Saturday, OCTOBER 6, 1787.
My good sir-What is your name? Your Englislı name, I mean; for neither 1, nor the parson of our parish, know what to make of your Olla Podrida. If it were Latin, Greek, or Hebrew, the doctor says
hé could give a good account of it: but you Oxford and Cambridge wits (especially the latter) have lately got a habit of introducing half a page of Italian, French, or Spanish, (untranslated) into your works, though it is five huudred to one, not one in five hundred understands those languages. Well ; but this Olla Podrida—my wife thinks it means a powderivg-tub, in which tongues or hams, beef and pork, are salted and preserved against Christmas; as letters and essays, wise sayings and apophthegms, sprinkled with your Attic salt, are preserved in your miscellany for our winter evenings' amusement. This, however, is my first complaint; “ That I do not know what to make of the title of your work.”
My second subject of complaint is this : my grandson, who is at the university, and is your acquaintance, sent me word that there was a new paper, lately come out, which every body reads; and, as a paper, now-a-days, means a newspaper, I desired him to send it me down; but, what was my disappointment, when I found not a word of news in it! Not a robbery or a murder; not a forgery, a rape, or an elopement; uor, what I more wished for, not a letter or even a paragraph to abuse the ministry; to reprobate the commutatiou-tax or the commercial treaty; nor any prophetic calculation to soothe my fancy; to demonstrate the desperate state of this devoted nation, and prove that we are tottering on the verge of annihilation. This, I say, is the object of my second complaint.
But, thirdly, as your paper reaches us on a Monday morning, I comforted myself, at best, with the hopes of entertaining my wife and daughter with something cheerful and facetious, after a rigid and gloomy observance of the sabbath, in consequence of his majesty's proclamation (for we have now no card-assembly at our house; only half a dozen old ladies who join us at tea, and take a solemn retrospect of every sin and transgression, which their neighbours, not themselves, have been guilty of, the preceding week)—But even in this hope I was frustrated; for I had just put on my spectacles, and read a few lines in your paper, when the excessive poignancy of your wit [Here my modesty obliges me to omit a few words of compliment.]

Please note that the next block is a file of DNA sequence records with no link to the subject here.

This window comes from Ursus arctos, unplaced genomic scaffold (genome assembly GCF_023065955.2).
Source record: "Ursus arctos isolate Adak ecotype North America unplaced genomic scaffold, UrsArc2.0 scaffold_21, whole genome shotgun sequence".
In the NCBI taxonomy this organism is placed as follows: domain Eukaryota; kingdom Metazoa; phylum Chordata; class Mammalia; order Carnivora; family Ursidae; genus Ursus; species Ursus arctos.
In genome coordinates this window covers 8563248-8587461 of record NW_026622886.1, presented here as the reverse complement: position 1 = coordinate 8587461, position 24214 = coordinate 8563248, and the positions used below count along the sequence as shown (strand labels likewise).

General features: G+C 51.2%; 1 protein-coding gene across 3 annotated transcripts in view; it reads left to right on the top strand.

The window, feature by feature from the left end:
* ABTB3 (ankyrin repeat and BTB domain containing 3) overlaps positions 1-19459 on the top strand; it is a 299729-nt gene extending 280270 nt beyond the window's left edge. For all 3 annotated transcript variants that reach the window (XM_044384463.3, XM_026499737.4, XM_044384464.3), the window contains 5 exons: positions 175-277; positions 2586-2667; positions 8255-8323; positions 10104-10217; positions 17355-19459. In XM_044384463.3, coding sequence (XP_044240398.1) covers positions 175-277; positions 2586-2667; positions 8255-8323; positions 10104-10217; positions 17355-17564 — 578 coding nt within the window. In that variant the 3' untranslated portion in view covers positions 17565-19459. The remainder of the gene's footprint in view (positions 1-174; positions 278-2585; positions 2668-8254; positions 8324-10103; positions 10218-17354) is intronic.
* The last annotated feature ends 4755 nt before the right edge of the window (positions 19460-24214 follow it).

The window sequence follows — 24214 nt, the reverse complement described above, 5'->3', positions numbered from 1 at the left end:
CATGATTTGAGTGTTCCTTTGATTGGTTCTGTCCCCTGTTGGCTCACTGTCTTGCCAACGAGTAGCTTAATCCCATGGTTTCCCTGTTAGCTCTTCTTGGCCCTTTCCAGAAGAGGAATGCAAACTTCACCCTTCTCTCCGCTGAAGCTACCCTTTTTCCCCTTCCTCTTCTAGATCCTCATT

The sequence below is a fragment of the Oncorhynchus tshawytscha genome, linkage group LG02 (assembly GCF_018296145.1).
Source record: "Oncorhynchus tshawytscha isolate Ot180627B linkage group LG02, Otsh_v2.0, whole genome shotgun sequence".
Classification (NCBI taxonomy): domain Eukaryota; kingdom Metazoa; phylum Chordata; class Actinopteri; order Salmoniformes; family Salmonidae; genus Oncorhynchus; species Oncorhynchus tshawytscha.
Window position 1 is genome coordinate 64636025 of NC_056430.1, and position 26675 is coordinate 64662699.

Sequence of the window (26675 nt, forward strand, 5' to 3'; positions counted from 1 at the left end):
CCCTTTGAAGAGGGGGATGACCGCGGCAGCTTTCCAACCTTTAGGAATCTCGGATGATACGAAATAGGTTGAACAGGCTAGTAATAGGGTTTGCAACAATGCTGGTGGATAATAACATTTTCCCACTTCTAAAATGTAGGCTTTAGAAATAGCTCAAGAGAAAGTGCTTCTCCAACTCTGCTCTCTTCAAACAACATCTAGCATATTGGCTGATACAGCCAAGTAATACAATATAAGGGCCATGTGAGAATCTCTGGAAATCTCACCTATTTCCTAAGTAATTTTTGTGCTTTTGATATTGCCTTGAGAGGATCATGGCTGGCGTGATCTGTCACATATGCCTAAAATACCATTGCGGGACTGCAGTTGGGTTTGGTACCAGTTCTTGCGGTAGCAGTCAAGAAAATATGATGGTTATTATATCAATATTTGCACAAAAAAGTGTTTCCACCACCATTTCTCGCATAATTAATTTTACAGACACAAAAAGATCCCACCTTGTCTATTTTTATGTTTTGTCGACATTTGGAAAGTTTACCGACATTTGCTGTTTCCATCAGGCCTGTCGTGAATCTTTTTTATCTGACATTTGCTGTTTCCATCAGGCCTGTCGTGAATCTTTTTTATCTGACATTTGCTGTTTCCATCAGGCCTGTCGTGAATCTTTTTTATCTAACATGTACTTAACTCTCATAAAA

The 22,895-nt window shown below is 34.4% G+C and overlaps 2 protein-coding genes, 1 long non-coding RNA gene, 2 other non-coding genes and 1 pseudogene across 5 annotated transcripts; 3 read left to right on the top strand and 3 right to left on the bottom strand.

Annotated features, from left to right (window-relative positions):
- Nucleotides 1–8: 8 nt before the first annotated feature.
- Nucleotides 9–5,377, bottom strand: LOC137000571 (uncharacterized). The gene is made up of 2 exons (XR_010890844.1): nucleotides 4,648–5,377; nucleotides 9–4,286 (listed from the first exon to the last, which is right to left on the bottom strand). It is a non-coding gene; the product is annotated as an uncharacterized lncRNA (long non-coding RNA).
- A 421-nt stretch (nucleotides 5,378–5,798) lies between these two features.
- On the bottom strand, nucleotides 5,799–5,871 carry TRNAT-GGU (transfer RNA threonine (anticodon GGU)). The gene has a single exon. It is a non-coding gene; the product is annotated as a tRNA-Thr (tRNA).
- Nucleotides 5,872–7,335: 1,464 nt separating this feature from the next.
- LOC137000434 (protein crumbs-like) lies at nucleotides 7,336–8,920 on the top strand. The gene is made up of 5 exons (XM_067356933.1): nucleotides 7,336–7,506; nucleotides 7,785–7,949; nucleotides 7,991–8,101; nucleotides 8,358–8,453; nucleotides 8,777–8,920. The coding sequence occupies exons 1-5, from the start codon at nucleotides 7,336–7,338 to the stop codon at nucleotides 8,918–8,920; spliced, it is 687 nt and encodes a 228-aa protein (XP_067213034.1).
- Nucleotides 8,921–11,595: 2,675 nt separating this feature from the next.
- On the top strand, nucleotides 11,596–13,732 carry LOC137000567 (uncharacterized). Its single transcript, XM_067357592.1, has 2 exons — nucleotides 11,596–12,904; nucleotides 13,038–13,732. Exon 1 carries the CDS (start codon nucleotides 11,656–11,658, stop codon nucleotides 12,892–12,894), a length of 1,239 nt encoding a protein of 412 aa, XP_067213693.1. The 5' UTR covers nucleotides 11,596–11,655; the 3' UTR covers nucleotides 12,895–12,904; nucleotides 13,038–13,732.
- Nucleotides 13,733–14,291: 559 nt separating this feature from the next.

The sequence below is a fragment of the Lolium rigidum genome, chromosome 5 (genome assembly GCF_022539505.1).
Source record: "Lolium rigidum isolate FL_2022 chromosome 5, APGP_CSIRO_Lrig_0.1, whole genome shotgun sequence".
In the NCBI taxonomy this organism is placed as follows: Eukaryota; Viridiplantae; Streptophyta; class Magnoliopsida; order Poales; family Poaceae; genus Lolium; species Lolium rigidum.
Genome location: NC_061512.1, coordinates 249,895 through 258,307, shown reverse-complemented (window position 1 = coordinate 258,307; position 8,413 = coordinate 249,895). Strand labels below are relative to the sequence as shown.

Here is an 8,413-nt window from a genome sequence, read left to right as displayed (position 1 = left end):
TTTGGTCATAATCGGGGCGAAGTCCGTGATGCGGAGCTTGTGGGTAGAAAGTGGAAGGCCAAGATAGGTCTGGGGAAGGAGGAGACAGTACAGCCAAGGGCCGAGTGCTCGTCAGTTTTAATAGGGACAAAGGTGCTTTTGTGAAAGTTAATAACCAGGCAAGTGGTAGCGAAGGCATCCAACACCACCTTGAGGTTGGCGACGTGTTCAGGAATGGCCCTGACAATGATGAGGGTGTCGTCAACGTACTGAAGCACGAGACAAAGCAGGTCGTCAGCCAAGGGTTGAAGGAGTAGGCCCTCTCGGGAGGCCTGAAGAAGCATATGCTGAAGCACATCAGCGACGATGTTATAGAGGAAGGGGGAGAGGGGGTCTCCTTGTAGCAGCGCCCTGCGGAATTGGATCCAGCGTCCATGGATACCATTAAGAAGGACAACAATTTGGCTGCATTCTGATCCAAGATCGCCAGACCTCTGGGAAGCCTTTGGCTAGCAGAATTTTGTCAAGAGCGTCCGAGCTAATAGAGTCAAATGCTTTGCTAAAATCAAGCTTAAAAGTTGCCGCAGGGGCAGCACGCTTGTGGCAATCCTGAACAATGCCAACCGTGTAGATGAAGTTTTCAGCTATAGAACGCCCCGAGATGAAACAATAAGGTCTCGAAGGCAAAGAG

This, then, is my third, but not my last complaint; for complaining and grumbling is the only comfort I have in this world ; and this, sir, though a very old and trite topic, is the subject of this let. ter. My reasons for troubling you I will beg leave to explain.
My grandson, whom I mentioned, spent a good part of his puerile years under my roof; and has taken it into his head that I am a very learned man, (though I never had a learned education) from a custom I have got of retiring from my family, many hours in the day, to my study, where I was always found, when called to dinner, with a great folio before me; and at the instant any one came to the door, I was just then turning over my leaf; and, as if I were in the midst of my subject, told them I would come immediately, and ordered them to sit down to dinner. This had the air of a profound student and deep meditation; when, perhaps, I was only weighing my guineas, calculating my interest money or my next half year's rent; or, at best, conning over some of the opposition papers